Communication matters. Throughout the Covid-19 pandemic, communication has been of critical importance at all levels, from policy to public health messaging and in practice. Now more than ever we must provide clear information and advice and listen carefully to what really matters to people. With the introduction of physical distancing and a rapid shift towards telephone and video consultations, the health and care workforce have had to quickly learn new communication skills and techniques. The wearing of personal protective equipment makes it harder to have good conversations with people who have hearing loss. They miss the usual non-verbal cues and nuances of expression and tone that we use to convey empathy and reassurance. This is an important time to have difficult conversations about what really matters to people but it is tough to do this well in the face of many barriers to effective communication.
We can use this experience to gain valuable insights and seek solutions to communication barriers that a growing number of people in Scotland face every day. A new report by deafscotland, in partnership with Queen Margaret University, reviews evidence for the links between hearing loss, social isolation and cognitive decline. Deafness is recognised as a potentially modifiable risk factor for dementia. The authors estimate the national and local prevalence of dementia and of hearing loss and try to model future rates using National Records of Scotland population projections. Although the methodology is pragmatic and not an exact science, the report serves to highlight the scale of the challenge of both conditions across Scotland, now and as the population will age in the years ahead.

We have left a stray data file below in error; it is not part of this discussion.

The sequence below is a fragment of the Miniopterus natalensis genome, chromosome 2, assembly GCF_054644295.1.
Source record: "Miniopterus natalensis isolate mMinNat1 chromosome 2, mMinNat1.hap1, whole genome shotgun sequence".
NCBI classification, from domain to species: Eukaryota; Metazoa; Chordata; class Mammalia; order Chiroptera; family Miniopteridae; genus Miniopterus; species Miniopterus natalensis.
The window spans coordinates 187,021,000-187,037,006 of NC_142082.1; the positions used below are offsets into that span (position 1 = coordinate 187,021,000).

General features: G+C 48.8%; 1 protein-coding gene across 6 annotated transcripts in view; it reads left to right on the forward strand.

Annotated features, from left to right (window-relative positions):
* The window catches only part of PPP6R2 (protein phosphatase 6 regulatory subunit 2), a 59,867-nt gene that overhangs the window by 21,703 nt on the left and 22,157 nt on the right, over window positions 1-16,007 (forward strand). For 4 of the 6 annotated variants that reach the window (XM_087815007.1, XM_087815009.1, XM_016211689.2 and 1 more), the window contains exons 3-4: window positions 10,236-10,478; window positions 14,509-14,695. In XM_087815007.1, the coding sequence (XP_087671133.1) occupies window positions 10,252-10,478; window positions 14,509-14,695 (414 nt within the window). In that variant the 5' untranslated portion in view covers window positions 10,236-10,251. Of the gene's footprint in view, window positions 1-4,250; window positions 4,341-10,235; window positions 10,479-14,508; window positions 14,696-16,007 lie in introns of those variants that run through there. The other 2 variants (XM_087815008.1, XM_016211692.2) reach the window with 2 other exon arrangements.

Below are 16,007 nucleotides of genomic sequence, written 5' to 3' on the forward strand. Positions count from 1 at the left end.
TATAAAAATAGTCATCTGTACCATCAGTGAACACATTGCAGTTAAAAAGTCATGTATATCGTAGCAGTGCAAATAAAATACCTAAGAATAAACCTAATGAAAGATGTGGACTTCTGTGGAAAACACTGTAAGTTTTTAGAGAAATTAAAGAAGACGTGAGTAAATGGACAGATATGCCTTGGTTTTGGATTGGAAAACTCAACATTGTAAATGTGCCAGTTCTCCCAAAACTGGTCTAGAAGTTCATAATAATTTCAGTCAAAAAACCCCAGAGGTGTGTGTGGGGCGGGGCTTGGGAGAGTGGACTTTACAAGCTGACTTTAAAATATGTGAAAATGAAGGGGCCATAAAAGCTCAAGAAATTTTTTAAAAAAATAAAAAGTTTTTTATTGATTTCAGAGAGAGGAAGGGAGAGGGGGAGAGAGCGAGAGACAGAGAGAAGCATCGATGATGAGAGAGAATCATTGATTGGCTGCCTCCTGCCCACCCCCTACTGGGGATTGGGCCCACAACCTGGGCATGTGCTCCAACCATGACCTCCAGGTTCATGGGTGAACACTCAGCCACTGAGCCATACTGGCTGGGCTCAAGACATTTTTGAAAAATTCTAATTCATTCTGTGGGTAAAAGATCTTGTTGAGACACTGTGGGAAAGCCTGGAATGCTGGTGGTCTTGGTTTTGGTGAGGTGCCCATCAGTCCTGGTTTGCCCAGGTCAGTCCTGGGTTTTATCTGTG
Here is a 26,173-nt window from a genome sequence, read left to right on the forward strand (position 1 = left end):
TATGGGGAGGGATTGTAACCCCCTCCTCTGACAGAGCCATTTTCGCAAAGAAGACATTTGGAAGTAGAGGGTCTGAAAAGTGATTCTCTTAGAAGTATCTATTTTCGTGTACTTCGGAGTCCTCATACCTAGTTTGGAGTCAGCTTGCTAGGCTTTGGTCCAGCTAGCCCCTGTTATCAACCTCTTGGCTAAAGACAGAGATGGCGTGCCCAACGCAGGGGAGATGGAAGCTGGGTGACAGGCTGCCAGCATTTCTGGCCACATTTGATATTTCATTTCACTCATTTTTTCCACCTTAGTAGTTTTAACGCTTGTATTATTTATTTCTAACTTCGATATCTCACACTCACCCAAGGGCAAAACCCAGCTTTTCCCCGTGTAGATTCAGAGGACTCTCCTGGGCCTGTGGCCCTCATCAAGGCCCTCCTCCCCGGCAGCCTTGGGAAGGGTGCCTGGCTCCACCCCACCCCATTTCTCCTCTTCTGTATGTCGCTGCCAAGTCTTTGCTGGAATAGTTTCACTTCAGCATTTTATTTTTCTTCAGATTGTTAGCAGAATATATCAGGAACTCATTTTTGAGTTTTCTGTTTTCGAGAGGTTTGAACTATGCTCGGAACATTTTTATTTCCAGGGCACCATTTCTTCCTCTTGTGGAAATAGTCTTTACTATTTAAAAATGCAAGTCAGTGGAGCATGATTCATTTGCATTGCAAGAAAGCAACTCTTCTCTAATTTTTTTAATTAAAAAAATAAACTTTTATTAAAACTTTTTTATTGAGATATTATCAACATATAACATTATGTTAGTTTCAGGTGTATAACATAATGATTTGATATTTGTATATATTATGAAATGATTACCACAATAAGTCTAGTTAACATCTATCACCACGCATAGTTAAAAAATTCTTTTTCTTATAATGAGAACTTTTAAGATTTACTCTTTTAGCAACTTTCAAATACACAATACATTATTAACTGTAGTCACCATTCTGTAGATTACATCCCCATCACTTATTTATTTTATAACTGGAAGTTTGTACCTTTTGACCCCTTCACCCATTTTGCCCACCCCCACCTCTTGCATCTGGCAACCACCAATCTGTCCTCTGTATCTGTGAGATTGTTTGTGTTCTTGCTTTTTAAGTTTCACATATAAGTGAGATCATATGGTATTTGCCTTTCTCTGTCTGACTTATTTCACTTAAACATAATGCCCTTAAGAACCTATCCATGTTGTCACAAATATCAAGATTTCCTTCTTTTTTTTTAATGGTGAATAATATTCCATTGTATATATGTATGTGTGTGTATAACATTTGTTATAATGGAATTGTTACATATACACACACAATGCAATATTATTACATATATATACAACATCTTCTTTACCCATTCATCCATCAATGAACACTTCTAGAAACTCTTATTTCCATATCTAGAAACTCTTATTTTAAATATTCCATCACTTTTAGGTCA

My reflection on reading this report is how poorly prepared we are to identify people who have both deafness and dementia despite the clear interdependencies between two common long term conditions. It is not yet possible to simply and reliably link data held in GP clinical records with data held by audiology services. As we continue to improve the recording of dementia or frailty in GP clinical information systems we must be able to link this information with good quality data on concurrent conditions and sensory impairment in records held by professionals in other parts of the health, care and housing system. Joining these data dots will be critical for understanding population need, commissioning the right care and support, and designing innovative solutions that optimise independence for people living with combined physical, cognitive and sensory impairment.
Senior Associate, International Foundation for Integrated Care (IFIC) www.integratedcarefoundation.org
Director, IFIC Scotland
Honorary Professor, University of the West of Scotland
Honorary Clinical Associate Professor, University of Glasgow